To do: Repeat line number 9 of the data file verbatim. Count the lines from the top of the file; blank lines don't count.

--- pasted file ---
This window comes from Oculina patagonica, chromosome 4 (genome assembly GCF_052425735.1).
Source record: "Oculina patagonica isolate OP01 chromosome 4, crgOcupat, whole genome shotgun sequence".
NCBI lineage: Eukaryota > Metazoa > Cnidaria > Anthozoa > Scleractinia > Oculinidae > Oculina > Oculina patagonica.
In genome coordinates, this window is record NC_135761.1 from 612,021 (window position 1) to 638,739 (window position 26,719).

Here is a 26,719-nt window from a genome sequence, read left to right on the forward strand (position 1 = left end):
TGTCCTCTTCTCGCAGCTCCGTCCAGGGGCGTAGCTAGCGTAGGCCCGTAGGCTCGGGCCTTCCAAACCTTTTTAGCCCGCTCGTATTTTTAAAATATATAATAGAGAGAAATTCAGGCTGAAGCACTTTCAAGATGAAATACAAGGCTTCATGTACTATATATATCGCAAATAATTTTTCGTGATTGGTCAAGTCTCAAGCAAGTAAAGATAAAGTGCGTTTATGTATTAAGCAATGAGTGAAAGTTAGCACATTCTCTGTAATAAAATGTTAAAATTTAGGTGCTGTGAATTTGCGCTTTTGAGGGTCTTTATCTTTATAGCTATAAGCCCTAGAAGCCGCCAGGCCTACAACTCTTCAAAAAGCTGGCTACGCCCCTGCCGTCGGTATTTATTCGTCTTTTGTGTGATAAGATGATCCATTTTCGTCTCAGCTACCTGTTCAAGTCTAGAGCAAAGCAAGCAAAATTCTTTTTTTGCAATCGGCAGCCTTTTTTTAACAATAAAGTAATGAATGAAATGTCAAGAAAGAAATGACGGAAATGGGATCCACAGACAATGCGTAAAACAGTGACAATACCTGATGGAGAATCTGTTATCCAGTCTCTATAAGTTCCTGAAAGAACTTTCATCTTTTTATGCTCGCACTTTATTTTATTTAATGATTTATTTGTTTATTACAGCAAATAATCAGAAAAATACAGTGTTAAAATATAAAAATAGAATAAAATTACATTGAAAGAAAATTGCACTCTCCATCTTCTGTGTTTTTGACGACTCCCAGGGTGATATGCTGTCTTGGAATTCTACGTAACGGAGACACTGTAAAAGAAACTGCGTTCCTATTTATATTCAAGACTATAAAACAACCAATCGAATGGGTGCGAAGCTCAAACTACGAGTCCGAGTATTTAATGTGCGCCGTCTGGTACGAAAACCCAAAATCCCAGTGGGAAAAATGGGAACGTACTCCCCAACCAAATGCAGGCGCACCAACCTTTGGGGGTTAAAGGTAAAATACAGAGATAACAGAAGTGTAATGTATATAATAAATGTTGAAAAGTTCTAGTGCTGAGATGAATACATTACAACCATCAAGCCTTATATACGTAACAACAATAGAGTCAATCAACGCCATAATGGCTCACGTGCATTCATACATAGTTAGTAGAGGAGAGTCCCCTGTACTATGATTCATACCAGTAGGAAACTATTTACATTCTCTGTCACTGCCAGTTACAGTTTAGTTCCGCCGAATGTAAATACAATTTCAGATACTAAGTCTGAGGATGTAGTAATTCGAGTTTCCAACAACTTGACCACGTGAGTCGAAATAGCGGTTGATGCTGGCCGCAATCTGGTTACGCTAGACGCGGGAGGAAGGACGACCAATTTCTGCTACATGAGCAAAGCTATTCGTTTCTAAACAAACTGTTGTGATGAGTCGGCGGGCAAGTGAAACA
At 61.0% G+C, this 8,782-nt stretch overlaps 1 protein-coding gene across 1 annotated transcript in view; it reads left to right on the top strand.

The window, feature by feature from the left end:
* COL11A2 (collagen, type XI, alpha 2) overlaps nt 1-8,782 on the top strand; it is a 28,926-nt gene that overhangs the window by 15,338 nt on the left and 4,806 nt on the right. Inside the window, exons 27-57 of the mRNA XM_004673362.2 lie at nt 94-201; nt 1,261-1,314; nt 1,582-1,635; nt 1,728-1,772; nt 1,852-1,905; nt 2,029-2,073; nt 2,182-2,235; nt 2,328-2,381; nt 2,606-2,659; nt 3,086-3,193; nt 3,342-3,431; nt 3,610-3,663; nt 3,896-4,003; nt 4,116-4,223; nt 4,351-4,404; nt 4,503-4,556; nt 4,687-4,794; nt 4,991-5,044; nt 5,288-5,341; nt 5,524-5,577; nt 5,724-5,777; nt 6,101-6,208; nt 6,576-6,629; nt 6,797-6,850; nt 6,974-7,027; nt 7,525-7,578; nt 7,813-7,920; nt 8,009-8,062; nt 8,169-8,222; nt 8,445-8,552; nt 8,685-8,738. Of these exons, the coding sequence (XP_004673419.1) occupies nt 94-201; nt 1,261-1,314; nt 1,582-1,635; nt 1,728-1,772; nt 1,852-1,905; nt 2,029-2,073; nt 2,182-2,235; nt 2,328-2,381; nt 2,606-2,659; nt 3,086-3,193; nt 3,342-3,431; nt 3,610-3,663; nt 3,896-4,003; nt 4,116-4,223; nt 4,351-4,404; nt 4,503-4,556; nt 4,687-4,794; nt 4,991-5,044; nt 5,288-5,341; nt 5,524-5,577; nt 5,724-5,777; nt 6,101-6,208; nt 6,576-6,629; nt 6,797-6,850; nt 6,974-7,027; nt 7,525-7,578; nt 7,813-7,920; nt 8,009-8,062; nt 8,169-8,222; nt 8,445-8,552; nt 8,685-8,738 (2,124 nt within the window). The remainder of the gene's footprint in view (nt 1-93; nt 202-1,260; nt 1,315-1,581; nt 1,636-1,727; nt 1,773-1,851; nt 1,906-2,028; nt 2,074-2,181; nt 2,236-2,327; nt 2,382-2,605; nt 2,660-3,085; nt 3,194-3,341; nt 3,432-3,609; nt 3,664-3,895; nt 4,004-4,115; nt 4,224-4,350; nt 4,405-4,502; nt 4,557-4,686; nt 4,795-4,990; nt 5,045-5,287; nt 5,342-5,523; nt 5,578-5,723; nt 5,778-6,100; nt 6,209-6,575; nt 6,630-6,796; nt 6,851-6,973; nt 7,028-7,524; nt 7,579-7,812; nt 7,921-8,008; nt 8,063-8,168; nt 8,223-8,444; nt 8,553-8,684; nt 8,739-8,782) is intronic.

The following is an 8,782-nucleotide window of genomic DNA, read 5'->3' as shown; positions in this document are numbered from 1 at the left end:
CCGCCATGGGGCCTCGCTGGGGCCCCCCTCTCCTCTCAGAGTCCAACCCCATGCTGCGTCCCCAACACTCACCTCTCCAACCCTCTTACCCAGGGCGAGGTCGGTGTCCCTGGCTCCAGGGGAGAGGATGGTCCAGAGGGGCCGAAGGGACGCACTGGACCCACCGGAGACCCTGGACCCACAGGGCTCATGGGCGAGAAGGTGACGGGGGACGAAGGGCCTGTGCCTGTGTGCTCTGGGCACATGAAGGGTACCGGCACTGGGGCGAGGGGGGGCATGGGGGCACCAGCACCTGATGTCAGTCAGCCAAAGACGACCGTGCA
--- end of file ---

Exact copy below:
* COL11A2 (collagen, type XI, alpha 2) overlaps nt 1-8,782 on the top strand; it is a 28,926-nt gene that overhangs the window by 15,338 nt on the left and 4,806 nt on the right. Inside the window, exons 27-57 of the mRNA XM_004673362.2 lie at nt 94-201; nt 1,261-1,314; nt 1,582-1,635; nt 1,728-1,772; nt 1,852-1,905; nt 2,029-2,073; nt 2,182-2,235; nt 2,328-2,381; nt 2,606-2,659; nt 3,086-3,193; nt 3,342-3,431; nt 3,610-3,663; nt 3,896-4,003; nt 4,116-4,223; nt 4,351-4,404; nt 4,503-4,556; nt 4,687-4,794; nt 4,991-5,044; nt 5,288-5,341; nt 5,524-5,577; nt 5,724-5,777; nt 6,101-6,208; nt 6,576-6,629; nt 6,797-6,850; nt 6,974-7,027; nt 7,525-7,578; nt 7,813-7,920; nt 8,009-8,062; nt 8,169-8,222; nt 8,445-8,552; nt 8,685-8,738. Of these exons, the coding sequence (XP_004673419.1) occupies nt 94-201; nt 1,261-1,314; nt 1,582-1,635; nt 1,728-1,772; nt 1,852-1,905; nt 2,029-2,073; nt 2,182-2,235; nt 2,328-2,381; nt 2,606-2,659; nt 3,086-3,193; nt 3,342-3,431; nt 3,610-3,663; nt 3,896-4,003; nt 4,116-4,223; nt 4,351-4,404; nt 4,503-4,556; nt 4,687-4,794; nt 4,991-5,044; nt 5,288-5,341; nt 5,524-5,577; nt 5,724-5,777; nt 6,101-6,208; nt 6,576-6,629; nt 6,797-6,850; nt 6,974-7,027; nt 7,525-7,578; nt 7,813-7,920; nt 8,009-8,062; nt 8,169-8,222; nt 8,445-8,552; nt 8,685-8,738 (2,124 nt within the window). The remainder of the gene's footprint in view (nt 1-93; nt 202-1,260; nt 1,315-1,581; nt 1,636-1,727; nt 1,773-1,851; nt 1,906-2,028; nt 2,074-2,181; nt 2,236-2,327; nt 2,382-2,605; nt 2,660-3,085; nt 3,194-3,341; nt 3,432-3,609; nt 3,664-3,895; nt 4,004-4,115; nt 4,224-4,350; nt 4,405-4,502; nt 4,557-4,686; nt 4,795-4,990; nt 5,045-5,287; nt 5,342-5,523; nt 5,578-5,723; nt 5,778-6,100; nt 6,209-6,575; nt 6,630-6,796; nt 6,851-6,973; nt 7,028-7,524; nt 7,579-7,812; nt 7,921-8,008; nt 8,063-8,168; nt 8,223-8,444; nt 8,553-8,684; nt 8,739-8,782) is intronic.